AnsuGisalas
AnsuGisalas

I think the complaints about how much work she has to do are really meant to be a statement that "I work hard". That person is also underestimating their managers' ability to put two and two together.

Ninja1507
Ninja1507

2 big thumbs up, I can;t agree more, plus for some people, you get stumped on a project your working on, you take a surf break while you think it over and go back to it. Usually my best solutions have come while reading news or watching some random youtube video.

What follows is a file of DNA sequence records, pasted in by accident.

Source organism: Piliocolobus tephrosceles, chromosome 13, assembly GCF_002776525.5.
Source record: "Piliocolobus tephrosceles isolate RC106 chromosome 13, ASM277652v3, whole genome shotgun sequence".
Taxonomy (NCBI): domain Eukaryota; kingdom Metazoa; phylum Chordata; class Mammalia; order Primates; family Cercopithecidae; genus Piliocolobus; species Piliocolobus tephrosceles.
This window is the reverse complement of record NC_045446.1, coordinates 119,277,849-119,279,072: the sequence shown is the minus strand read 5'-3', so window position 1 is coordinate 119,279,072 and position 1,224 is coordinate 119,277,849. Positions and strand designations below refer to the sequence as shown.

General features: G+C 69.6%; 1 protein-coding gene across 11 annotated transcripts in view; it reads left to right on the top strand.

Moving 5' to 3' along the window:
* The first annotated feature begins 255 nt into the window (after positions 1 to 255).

binaryme
binaryme

Just a silly little test: +1 this post if you are currently "multitasking" by reading or replying to this thread on the boss's time.

kasbb86
kasbb86

I'm sorry, but I don't buy the multi-tasking argument/excuse. I'm a Tech Manager and Engineer of 30 years, and I manage boomers, millenials, Xgen, Ygen and offshore workers. You have to have a uniform standard for all employees. Frankly put, tending to personal business on company time is theft. While I've never measured the two activities, a glance at a watch is not remotely the same as updating your facebook status to "Tiffany is overworked at the office".

MikeGall
MikeGall